Warm and textured, sensuously appaeling and grand in scale, the prints envelope their viewers, simultaneously attracting spectators with their physicality and repelling them with the implications of the subject matter they depict: palatial chambers in tatters, roofs and walls blown apart, objects (chairs, pianos, beds, chandeliers, tools) once used to sustain and enrich life, now metaphors only for survival in the face of death.
Shelley Rice analyzes recent photowork of Wafaa Bilal.
THROUGH A GLASS, DARKLY
According to The Tibetan Book of the Dead, the Bardo is the space/time between human lives; all of us pass through this dematerialized environment soon after we die, on our way to the next assignment. But Tibetan scholars emphasize that the Bardo exists in life as well as in death, in physical and emotional terms as well as metaphysical ones. More generalized than a religious or spiritual destination, the Bardo encompasses the virtual landscape of transition and uncertainty.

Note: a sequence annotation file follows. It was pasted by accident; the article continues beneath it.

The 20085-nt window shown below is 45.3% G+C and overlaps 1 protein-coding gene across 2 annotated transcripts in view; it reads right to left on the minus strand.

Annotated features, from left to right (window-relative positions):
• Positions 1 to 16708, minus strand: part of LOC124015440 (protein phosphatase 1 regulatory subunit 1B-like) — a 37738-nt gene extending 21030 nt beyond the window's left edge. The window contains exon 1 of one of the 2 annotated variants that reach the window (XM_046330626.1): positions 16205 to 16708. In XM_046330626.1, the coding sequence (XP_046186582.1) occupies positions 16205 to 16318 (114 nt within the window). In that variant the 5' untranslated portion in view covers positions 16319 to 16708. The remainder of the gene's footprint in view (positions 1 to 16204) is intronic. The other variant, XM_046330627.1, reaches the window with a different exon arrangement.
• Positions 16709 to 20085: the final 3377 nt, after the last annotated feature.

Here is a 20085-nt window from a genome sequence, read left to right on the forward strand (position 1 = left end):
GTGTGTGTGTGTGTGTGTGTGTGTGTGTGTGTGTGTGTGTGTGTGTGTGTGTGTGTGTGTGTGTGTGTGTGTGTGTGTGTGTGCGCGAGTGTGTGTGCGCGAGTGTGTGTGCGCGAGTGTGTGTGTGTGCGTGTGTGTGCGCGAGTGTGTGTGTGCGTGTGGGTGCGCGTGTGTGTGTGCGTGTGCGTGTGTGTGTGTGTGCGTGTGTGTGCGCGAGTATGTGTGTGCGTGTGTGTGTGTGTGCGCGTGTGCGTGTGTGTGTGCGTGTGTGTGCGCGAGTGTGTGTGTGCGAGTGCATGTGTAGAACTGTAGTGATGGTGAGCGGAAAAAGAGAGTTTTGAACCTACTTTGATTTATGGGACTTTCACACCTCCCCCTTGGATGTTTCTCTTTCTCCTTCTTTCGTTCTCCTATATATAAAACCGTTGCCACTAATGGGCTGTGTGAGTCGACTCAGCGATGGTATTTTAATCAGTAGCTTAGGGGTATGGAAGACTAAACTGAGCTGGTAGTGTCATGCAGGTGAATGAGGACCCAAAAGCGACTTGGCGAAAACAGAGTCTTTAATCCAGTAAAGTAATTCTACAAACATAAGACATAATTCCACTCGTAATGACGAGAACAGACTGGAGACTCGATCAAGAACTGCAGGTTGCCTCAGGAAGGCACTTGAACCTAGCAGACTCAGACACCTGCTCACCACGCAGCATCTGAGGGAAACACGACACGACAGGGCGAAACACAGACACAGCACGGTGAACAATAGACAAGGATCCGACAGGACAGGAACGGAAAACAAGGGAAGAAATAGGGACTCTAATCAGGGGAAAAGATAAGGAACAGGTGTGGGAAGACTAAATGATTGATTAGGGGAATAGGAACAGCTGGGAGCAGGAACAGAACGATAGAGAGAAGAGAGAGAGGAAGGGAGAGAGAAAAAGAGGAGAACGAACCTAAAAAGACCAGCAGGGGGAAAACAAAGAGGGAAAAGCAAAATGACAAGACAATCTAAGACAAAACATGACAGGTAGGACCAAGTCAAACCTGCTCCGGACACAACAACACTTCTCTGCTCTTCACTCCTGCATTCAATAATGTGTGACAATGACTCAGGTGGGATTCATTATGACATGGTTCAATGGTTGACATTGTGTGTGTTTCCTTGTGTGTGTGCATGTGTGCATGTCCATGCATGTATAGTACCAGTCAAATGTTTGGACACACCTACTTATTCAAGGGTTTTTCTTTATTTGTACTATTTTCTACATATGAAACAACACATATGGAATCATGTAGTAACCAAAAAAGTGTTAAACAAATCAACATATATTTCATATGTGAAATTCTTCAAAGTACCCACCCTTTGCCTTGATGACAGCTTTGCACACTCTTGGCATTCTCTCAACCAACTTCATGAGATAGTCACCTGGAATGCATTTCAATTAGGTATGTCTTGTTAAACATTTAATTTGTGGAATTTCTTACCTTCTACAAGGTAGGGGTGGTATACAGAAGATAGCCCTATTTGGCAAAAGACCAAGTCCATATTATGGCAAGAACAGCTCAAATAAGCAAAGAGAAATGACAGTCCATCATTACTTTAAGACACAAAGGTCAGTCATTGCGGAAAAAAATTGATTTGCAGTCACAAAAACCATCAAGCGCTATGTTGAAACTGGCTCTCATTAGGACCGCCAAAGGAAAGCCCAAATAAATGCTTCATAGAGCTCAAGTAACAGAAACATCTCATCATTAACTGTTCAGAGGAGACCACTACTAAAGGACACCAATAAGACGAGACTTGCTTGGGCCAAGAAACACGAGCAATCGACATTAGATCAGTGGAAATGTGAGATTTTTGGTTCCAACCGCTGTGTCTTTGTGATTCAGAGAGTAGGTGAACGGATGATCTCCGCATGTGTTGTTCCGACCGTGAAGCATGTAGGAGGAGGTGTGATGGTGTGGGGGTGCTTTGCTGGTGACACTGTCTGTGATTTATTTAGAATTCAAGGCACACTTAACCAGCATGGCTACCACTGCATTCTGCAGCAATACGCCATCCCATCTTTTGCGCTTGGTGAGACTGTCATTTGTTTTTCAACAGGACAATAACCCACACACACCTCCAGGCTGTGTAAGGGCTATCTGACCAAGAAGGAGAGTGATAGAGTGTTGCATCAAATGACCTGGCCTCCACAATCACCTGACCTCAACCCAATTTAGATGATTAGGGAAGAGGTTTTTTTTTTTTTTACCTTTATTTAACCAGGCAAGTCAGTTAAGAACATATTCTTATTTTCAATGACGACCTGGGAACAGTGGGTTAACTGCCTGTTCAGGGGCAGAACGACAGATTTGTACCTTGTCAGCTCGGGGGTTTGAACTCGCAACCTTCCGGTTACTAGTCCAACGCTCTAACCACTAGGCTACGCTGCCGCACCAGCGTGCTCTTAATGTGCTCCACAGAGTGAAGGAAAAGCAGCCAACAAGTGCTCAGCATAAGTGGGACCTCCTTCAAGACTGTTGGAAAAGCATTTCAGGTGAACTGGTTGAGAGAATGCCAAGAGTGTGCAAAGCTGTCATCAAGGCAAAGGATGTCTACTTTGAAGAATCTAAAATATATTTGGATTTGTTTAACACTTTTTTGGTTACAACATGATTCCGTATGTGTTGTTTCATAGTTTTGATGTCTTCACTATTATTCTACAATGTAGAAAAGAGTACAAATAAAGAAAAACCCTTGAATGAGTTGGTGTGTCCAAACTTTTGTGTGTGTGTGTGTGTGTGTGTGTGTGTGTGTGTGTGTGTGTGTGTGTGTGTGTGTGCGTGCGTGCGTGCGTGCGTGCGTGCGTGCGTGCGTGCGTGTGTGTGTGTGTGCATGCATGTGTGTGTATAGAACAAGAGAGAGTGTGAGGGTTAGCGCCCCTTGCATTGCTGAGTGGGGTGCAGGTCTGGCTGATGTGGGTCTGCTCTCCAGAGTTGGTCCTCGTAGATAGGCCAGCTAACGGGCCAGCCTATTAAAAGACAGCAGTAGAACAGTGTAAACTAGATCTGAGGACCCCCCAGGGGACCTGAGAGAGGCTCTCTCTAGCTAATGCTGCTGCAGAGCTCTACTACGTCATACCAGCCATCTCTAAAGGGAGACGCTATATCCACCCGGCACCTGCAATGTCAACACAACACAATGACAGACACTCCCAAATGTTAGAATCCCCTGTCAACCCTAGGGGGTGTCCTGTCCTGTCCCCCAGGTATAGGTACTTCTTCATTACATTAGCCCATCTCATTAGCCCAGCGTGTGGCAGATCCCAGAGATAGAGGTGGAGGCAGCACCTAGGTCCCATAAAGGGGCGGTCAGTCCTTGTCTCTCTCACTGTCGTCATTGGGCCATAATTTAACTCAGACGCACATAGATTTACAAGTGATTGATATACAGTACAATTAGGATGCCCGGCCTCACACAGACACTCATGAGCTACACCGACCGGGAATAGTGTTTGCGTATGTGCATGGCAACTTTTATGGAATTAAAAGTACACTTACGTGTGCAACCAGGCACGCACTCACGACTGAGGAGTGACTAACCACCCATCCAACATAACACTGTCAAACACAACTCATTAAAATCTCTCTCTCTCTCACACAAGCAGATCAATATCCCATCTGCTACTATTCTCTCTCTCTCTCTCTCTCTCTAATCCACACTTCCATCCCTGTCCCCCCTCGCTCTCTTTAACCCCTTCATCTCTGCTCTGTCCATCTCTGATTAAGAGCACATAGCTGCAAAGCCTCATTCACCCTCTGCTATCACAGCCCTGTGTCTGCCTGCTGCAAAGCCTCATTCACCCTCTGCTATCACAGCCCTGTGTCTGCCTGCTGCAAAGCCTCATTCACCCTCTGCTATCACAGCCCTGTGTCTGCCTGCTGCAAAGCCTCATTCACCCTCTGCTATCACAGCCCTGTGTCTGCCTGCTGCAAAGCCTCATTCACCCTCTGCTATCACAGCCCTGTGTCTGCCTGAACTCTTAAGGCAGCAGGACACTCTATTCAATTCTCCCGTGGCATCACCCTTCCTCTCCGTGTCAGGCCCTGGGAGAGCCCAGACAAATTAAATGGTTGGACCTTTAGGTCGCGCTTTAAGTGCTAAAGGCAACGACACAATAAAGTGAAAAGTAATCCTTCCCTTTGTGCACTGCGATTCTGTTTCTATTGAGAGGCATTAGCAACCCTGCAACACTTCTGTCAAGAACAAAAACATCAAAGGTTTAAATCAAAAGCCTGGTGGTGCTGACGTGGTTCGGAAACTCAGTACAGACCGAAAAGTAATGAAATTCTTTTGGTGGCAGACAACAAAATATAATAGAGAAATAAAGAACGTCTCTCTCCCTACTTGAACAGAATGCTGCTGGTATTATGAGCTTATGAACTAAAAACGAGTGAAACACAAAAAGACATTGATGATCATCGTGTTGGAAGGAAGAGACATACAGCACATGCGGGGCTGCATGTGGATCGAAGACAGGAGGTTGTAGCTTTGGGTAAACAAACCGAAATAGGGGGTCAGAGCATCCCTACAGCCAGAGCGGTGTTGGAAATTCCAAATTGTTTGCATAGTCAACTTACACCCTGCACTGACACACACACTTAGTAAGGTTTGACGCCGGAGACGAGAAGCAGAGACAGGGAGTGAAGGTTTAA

Wafaa Bilal makes art in this transitional space, neither here nor there, moving between time and place, life and death, as if there were only a gossamer veil between them. We in the art world talk a lot about new media; we emphasize connectedness and globalization, information and access. We rarely talk about how the World Wide Web— disembodied, virtual, instantaneous—can become a Bardo, a non-space of activity for those de-territorialized, immobilized or estranged. Born in Iraq, Bilal was forced to flee when he was 25; after spending two years in a Saudi Arabian refugee camp, he ended up in New Mexico and now lives and works as an artist in New York. From far away in his adopted homeland, he watched the American war on Iraq unfold on television, in newspapers and online. Separated by yawning chasms of space and culture, he observed his native country as it was being torn apart, as the world he knew collapsed, as his home was destroyed and his brother and father died. All of his art is about this existential, this definitive distance between his two lives, traversed only by a continual stream of images and screens.